On his part, veteran jazz/Afrobeats promoter, Ayoola Sadare believes that the international ascendancy of Afrobeats is a major source of pride for the entertainment industry and the nation at large.
“But celebrating Afrobeats’ global impact should not detract from the urgent need for good governance, economic development, and the overall progress of Nigeria,” he posited.
Since 1962 when Nigeria rolled out its first feature length movie, ‘Bound for Lagos’, a production of Federal Films, there has never been a dull moment in the industry. Rather, it has been a record of monumental achievements and unparalleled progress.
In 1990, when the nation turned 30, the industry could only boast of a handful of about 110 movies. Most of these films, though produced on celluloid, were not that super in terms of quality.
But in the last 25 years, with access to modern technology and wide marketing platforms, including the Internet, cable TV, Showmax, Netflix, Amazon Prime, among others, Nigerian films now count in their thousands.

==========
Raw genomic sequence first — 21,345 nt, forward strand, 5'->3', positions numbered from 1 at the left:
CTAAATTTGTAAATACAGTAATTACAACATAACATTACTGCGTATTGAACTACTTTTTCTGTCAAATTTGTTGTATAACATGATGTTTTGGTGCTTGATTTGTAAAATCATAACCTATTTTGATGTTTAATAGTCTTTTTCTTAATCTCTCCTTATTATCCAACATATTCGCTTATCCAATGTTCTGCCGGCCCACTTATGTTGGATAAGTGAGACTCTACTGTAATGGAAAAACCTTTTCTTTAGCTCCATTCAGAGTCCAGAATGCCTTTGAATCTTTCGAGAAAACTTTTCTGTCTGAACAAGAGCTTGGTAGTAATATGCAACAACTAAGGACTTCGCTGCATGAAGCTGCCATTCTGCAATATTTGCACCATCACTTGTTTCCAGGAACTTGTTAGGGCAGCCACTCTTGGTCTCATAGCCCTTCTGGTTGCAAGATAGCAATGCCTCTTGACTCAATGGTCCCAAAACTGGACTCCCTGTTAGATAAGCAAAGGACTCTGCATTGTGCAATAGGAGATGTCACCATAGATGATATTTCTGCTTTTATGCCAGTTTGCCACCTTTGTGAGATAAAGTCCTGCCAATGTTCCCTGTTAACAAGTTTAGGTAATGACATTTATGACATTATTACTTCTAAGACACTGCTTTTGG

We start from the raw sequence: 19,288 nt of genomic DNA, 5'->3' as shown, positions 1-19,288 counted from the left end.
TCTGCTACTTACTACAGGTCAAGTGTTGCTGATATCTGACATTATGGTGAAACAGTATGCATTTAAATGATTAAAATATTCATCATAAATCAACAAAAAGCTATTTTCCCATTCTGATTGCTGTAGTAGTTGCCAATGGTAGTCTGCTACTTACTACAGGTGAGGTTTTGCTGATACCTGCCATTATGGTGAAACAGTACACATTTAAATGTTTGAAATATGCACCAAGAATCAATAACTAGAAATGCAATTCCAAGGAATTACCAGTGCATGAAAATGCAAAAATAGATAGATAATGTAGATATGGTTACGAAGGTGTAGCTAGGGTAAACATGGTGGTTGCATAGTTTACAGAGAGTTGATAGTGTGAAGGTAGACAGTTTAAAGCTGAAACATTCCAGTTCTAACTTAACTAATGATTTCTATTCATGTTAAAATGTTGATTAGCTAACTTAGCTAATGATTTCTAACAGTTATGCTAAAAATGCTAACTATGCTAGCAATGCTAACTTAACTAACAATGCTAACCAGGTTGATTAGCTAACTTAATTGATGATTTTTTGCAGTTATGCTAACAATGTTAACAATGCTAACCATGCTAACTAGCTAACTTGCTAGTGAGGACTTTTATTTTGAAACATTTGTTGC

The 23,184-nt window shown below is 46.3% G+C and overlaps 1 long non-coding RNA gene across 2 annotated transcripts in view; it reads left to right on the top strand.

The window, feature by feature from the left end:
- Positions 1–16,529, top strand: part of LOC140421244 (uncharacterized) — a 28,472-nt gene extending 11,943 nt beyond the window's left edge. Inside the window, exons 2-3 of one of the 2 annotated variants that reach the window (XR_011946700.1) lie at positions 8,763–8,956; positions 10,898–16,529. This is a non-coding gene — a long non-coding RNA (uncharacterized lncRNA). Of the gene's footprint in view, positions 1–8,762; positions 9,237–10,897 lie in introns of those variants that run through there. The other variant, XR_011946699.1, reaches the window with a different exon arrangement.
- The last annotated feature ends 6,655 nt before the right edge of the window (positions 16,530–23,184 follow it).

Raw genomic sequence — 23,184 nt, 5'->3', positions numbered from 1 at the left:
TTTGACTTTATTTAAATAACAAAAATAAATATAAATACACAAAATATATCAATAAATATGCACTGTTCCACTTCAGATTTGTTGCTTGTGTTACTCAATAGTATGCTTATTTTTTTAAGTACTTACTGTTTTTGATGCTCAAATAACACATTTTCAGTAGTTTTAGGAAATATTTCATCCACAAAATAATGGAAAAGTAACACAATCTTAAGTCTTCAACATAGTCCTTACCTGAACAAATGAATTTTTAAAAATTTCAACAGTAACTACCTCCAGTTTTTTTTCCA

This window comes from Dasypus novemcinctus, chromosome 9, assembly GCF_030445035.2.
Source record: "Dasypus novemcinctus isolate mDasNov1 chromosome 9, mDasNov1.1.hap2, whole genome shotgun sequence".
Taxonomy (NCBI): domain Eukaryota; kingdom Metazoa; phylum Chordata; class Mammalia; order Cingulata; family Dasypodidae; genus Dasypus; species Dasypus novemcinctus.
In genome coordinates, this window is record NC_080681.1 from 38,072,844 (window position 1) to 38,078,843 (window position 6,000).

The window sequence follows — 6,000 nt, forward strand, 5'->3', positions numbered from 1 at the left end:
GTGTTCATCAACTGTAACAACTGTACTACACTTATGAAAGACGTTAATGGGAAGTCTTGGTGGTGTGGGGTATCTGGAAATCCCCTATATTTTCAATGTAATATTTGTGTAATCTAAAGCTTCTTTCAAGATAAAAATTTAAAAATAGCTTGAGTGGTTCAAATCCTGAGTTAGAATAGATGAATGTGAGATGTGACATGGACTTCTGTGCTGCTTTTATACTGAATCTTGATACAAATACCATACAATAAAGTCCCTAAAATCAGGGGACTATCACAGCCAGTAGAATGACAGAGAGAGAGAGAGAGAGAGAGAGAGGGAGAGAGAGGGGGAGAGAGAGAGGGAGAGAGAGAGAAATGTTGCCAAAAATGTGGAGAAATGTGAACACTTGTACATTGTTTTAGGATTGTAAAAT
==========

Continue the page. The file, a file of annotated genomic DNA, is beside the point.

Today, the Nigerian movie industry, otherwise known as Nollywood, has tremendously improved in quality and content.
This is largely due to its exposure to technological innovations, including high-tech cameras, quality props and standard post-production equipment.
On the enviable list of award winning, high grossing movies that came out of Nollywood in recent times are Kunle Afolayan’s Irapada (2006), The Figurine (2009), Phone Swap (2012), October 1 (2014) The CEO (2016), The Bridge (2017) and Mokaliki (2019); Ayo Makun’s 30 Days in Atlanta (2014), A Trip to Jamaica (2016), 10 Days in Sun City (2017) and Merry Men (2018); Omoni Oboli’s Wives on Strike (2016) and Okafor’s Law (2016); Mo Abudu’s Fifty (2015), The Wedding Party (2016), The Wedding Party 2 (2017), and Chief Daddy (2018).